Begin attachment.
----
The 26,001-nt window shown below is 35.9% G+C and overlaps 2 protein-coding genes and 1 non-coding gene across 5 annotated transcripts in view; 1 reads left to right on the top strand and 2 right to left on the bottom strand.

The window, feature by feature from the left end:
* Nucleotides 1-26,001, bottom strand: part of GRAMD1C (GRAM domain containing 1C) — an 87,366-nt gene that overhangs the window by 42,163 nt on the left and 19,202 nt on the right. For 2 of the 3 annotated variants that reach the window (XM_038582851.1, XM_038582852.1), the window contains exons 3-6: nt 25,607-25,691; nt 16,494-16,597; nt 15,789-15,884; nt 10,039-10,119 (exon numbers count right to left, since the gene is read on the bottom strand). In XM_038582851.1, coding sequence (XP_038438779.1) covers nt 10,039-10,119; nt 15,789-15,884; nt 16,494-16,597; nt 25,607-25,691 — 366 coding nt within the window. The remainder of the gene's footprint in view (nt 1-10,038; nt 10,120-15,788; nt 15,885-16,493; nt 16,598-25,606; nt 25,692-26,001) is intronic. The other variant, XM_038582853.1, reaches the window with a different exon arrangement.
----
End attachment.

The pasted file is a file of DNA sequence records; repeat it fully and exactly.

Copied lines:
The 26,001-nt window shown below is 35.9% G+C and overlaps 2 protein-coding genes and 1 non-coding gene across 5 annotated transcripts in view; 1 reads left to right on the top strand and 2 right to left on the bottom strand.

The window, feature by feature from the left end:
* Nucleotides 1-26,001, bottom strand: part of GRAMD1C (GRAM domain containing 1C) — an 87,366-nt gene that overhangs the window by 42,163 nt on the left and 19,202 nt on the right. For 2 of the 3 annotated variants that reach the window (XM_038582851.1, XM_038582852.1), the window contains exons 3-6: nt 25,607-25,691; nt 16,494-16,597; nt 15,789-15,884; nt 10,039-10,119 (exon numbers count right to left, since the gene is read on the bottom strand). In XM_038582851.1, coding sequence (XP_038438779.1) covers nt 10,039-10,119; nt 15,789-15,884; nt 16,494-16,597; nt 25,607-25,691 — 366 coding nt within the window. The remainder of the gene's footprint in view (nt 1-10,038; nt 10,120-15,788; nt 15,885-16,493; nt 16,598-25,606; nt 25,692-26,001) is intronic. The other variant, XM_038582853.1, reaches the window with a different exon arrangement.